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What charter for humanity? Defining the destination of ‘development’ (2/5)

After discussing about the Western presuppositions of ‘development’ (see first article), Dr Michael Schluter explores what other religions and cultures understand by ‘development’ in the second instalment of this Cambridge Paper.

Cambridge Paper from the Jubilee Centre. (September 2006)

A cultural and religious critique

Literature on ‘development’ seldom takes into account cultural factors and how religious beliefs might define ‘the good’, or progress towards it. Before considering a Christian perspective, it is important to realise how other cultural traditions set their social priorities, and why they are critical of Western development thinking.


‘Those who ignore culture are doomed to failure in Africa… An appreciation of the role of religion in African life will require some fundamentally different approaches by the international community.’[1] For example, in African religious tradition there is little emphasis on individual betterment and self-fulfilment. Rather, the emphasis is on ujamaa (familyhood)[2] and harambee(pulling together):[3] the individual seeks the well-being of the extended family and local community rather than personal wealth.


The Islamic worldview significantly challenges Western priorities. The purists define development or progress in terms of Qur’anic ideals, a return to the Way of the Prophet, and the Islamisation of the state, which is necessary to complete the Islamisation of the individual. This may even involve economic hardship. The Islamic concept ofUmma(the Islamic community) transcends the modern nation-state. Another approach, adopted by more pragmatic Islamists, is to define socio-economic development as ‘a systematic problem-solving public policy, initiated and regulated by the state, which generates growth, but is also responsive to Islamic ethics and social justice.’[4]


The ultimate goal is conquest of the miseries of existence (dukkha); poverty is undesirable because it creates suffering. However, poverty encompasses a wider arena than purely material deprivation. A person is regarded as poor if they do not have qualities such as faith, morality, sacrifice and learning.[5] Human suffering can only be ended with the destruction of the roots of evil – which include greed, hatred and delusion. Buddhism, like Hinduism, does not comment directly on social change, technology and economics. However, ‘Engaged Buddhism’ is a contemporary movement of non-violent social and political activism whose roots are found in traditional Buddhist concepts such as interdependence, compassion, and meditation.[6]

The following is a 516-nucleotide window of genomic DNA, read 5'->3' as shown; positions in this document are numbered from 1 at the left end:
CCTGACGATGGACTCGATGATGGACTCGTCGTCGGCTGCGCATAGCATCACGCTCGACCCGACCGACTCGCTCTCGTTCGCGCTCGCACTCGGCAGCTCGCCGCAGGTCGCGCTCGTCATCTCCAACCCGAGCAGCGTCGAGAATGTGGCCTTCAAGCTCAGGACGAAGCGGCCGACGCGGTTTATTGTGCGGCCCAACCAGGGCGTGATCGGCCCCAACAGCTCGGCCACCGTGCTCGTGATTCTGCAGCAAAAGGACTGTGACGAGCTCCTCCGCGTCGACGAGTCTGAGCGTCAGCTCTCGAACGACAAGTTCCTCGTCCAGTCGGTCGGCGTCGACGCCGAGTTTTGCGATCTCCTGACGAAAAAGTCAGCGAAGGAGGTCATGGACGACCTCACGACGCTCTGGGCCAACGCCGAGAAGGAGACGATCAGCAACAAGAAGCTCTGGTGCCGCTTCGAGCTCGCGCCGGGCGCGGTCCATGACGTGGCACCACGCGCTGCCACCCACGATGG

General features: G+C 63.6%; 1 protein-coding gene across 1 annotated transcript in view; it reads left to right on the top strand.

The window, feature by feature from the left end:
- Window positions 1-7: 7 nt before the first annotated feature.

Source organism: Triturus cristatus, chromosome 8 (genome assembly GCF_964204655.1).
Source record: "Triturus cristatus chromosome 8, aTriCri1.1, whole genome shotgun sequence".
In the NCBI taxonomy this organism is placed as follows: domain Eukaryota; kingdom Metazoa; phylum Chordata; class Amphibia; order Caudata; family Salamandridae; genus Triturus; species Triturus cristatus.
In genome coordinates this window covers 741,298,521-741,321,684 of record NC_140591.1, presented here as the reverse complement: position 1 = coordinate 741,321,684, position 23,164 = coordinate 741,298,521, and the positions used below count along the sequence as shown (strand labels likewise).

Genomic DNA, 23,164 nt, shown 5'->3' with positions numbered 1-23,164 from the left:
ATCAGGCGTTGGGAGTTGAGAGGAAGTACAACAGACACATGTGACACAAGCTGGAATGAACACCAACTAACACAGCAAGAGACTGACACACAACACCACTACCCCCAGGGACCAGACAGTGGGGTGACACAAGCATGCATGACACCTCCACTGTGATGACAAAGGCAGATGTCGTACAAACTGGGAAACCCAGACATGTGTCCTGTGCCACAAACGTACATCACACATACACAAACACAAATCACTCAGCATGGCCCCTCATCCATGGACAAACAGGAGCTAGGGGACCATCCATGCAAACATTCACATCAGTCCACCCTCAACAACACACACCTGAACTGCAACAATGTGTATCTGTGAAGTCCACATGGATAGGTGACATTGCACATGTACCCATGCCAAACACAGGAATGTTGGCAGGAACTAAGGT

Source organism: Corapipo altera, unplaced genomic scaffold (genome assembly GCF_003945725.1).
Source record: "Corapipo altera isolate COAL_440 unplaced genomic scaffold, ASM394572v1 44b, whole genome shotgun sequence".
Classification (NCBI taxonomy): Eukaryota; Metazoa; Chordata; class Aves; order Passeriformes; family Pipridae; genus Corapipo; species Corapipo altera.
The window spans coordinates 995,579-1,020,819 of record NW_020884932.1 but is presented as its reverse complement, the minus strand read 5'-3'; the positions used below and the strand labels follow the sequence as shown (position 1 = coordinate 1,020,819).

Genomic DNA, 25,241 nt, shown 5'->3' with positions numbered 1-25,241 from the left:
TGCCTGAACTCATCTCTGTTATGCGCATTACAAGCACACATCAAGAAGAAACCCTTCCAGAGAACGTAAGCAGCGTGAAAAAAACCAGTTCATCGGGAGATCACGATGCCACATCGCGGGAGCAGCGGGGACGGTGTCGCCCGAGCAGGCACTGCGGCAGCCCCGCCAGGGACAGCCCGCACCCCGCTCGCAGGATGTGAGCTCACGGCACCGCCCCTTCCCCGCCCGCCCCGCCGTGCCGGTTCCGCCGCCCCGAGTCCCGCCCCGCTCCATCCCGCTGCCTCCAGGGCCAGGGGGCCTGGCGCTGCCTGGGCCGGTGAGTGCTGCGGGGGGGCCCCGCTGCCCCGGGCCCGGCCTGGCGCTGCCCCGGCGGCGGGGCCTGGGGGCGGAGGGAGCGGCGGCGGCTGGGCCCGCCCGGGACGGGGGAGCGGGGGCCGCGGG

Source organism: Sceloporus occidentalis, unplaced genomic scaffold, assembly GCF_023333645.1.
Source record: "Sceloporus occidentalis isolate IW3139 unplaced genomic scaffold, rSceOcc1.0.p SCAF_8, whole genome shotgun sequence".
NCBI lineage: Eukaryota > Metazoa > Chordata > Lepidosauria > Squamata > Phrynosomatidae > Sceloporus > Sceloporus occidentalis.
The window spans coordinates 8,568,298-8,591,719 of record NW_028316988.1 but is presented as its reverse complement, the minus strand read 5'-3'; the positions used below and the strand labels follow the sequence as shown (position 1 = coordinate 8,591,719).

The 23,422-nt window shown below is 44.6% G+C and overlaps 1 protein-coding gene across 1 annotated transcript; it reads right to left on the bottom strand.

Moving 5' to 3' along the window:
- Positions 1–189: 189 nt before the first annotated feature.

Central to Confucianism is the Way (dao).[7] Finding the Way is the ultimate meaning of human existence. Harmony is achieved when the Way of Heaven (involving a Supreme Being) and the Way of Humans (concerned with the virtue of individuals) are fulfilled in each other. This encompasses the role of government in reducing conflict, in harmony in family relationships and harmony between humans and their natural environment. Tackling poverty is important because poverty leads, via discontent, to conflict.

What might such societies look like 100 years from now? If we reflect on the dramatically different destinations of these cultural and religious traditions we realise that, contrary to Western thinking, material outcomes are not the primary social goal for billions of people. So has the dominant Western concern with economic growth become a form of cultural imperialism? Is the emphasis on personal freedom, individual human rights, cultural diversity, mobility of labour and capital (along with lack of concern to preserve family identity, ethnic cohesion and religious practice) in tune with local cultural values? And are dysfunctional families and communities, sprawling cities, ethnic tension and secularism in truth unavoidable by-products of modernisation?

Michael Schluter

Dr Michael Schluter holds a PhD in agricultural economics from Cornell University (USA). He is the founder of the Jubilee Centre and the Relationship Foundation. He also worked as an applied economist for the World Bank.

With special thanks to the Jubilee Centre.

[1]African Commission Report, p.29,

[2]Julius Nyerere, Essays on Socialism, OUP, Dar-es-Salaam, 1968.

[3]A term coined by Jomo Kenyatta in Kenya to express African values.

[4]Ozay Mehmet, Islamic Identity and Development, Routledge, London and New York, 1990, p.10.

[5]P. D. Premasiri, ‘Religious values and the measurement of poverty: a Buddhist perspective’,

[6]F. Eppsteiner, The Path of Compassion: Writings on Socially Engaged Buddhism, CF: Parallax Press, 1985.

What charter for humanity? Defining the destination of ‘development’ (1/4)[7]This paragraph on Confucianism is taken from Xinzhong Yao, An Introduction to Confucianism, CUP, 2000.

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